What Is Your Planner Archetype? -- By Kathryn Lorenzen


As a coach, I’ve learned close-up-and-personal that people have very different relationships with planning. This becomes apparent in everything from how we shop for groceries, to how we plan a vacation, to how we tackle a big project or a change we want to make.


In working with people on finding their right work, or possibly aiming for a specific job – and really, anything they want to accomplish – I’ve seen patterns and styles of behavior that are pretty darn clear. So I’ve identified five planning archetypes that describe a spectrum of how people plan, and here they are:


The Scout - Always driven to be prepared. This person plans in detail for multiple possibilities, is careful and thorough, and likes to have things done early. They can get immersed in the tactics of the planning and forget to enjoy the view.


The Free Spirit – Wants to be guided by doing what inspires in the moment. The Free Spirit sometimes resists doing forward planning, which can make them feel hemmed in. They are prone to bursts of productive inspiration, but not on a schedule.


The Librarian – Researches and gathers information. The Librarian sometimes delays planning, wanting to have all possible information before identifying action steps. This person is great at seeing options, options, and more options.


The Pinball Wizard – Gets moving quickly and stays in action. The Pinball Wizard has a high level of motion and productivity, and loves getting things done, doing things as they come to mind or present themselves. Sometimes the actions are without a path or plan.


The Astronomer – Seer of the big picture view. The Astronomer chooses to look through the telescope to see the sky and the stars. This person is a driver of inspiration and purpose, and does not always see the ground-level steps.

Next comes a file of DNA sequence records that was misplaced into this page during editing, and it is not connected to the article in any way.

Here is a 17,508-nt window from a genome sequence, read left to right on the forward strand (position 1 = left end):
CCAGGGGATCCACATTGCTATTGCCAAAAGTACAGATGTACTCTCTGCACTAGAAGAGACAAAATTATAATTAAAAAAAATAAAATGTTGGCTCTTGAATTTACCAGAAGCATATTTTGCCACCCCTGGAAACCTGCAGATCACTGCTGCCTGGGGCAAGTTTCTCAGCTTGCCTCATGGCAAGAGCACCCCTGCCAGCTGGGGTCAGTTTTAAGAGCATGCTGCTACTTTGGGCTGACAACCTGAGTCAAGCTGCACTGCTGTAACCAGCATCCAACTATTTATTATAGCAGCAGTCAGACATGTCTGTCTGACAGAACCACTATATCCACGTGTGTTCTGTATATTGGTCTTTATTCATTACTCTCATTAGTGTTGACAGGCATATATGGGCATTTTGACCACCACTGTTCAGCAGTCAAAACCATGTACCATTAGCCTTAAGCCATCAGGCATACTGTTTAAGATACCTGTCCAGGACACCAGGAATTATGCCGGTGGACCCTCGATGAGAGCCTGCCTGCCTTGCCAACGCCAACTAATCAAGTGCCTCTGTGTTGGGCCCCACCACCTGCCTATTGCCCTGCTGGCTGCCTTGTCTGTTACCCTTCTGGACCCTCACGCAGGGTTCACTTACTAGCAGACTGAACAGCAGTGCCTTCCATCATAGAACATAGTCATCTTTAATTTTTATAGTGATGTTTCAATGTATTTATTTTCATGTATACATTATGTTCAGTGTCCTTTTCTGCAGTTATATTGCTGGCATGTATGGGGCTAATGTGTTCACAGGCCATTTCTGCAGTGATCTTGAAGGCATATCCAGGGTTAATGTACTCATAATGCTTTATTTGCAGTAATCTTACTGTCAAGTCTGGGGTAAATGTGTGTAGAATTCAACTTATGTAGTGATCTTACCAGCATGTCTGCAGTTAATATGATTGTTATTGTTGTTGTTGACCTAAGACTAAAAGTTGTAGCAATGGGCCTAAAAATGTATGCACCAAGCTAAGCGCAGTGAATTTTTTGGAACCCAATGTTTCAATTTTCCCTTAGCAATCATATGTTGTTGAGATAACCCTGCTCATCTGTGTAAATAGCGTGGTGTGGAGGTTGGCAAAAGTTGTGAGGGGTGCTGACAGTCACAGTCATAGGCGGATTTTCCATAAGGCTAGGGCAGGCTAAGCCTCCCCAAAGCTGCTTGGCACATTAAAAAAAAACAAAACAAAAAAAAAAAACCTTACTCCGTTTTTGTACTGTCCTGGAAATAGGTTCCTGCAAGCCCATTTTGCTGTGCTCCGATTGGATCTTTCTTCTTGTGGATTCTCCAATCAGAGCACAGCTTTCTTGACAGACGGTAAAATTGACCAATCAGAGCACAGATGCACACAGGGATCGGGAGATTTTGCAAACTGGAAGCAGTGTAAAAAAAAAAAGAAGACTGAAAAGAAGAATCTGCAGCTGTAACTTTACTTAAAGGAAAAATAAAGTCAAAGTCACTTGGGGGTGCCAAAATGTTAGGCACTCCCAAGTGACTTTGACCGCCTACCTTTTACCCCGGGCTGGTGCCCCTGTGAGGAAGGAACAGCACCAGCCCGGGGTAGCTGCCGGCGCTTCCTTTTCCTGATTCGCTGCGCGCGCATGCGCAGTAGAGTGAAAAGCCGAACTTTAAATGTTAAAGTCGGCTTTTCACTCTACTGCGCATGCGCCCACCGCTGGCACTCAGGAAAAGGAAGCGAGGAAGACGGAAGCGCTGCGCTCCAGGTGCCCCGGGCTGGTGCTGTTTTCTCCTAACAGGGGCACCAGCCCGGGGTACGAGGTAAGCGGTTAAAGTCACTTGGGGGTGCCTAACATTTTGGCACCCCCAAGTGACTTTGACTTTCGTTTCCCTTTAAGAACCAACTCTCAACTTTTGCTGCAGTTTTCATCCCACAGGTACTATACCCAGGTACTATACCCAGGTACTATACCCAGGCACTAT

See if you can identify with any one or more of these archetypes. Many of us are combinations of several – I tend to be part Free Spirit, part Librarian, which can drive a Scout partner to madness.


What does any of this matter? Because if we can understand our core tendencies and behaviors, we can work better with them. The most effective way to adjust, compensate, or amplify for any of our archetypes is with some version of small steps, not global changes. An excellent question to ask at any time is, “What is the best next small step to take?” – whether that means looking at what’s down on the ground or up at the sky.


In my coaching with Caryn Mirriam-Goldberg, my partner in Your Right Livelihood, we are always much engaged in helping people orient themselves around both their goals and their next steps in finding and pursuing their right work. If you are interested in a discovery call with one of us about a custom coaching package, please reach out here. We would also be delighted to welcome you to our Your Right Livelihood retreat Sept. 30 - Oct. 2, 2022, to find greater meaning in your work journey.


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